A general battle immediately
commenced, although my warriors were considerably fatigued by forced
marches. Each party fought desperately. The enemy seemed unwilling
to yield the ground and we were determined to conquer or die. A great
number of Osages were killed and many wounded before they commenced a
retreat. A band of wariors more brave, skillful and efficient than
mine could not be found. In this engagement I killed five men and one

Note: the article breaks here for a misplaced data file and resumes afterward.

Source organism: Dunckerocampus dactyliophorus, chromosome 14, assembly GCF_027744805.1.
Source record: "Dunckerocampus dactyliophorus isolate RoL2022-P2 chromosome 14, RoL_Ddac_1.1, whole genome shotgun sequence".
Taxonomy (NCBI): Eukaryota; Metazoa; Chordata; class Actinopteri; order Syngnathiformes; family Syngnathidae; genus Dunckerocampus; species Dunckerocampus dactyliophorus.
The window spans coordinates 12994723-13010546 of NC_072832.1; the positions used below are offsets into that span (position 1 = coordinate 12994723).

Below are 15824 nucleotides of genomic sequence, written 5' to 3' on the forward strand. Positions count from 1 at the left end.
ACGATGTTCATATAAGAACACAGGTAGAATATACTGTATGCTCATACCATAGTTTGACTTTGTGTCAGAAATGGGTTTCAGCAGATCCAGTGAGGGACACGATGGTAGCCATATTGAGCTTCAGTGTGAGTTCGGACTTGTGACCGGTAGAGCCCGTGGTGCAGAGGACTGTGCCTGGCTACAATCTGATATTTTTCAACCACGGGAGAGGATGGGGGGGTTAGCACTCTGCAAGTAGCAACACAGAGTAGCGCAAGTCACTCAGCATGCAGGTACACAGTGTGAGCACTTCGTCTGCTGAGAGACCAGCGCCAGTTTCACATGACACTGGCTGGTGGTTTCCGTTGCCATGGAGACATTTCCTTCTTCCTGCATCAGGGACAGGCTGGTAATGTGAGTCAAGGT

squaw, and had the good fortune to take the scalps of all I struck
with one exception--that of the squaw, who was accidentally killed.
The enemy's loss in this engagement was about one hundred braves.
Ours nineteen. We then returned to our village well pleased with our
success, and danced over the scalps which we had taken.
The Osages, in consequence of their great loss in this battle, became
satisfied to remain on their own lands. This stopped for a while
their depredations on our nation. Our attention was now directed
towards an ancient enemy who had decoyed and murdered some of our
helpless women and children.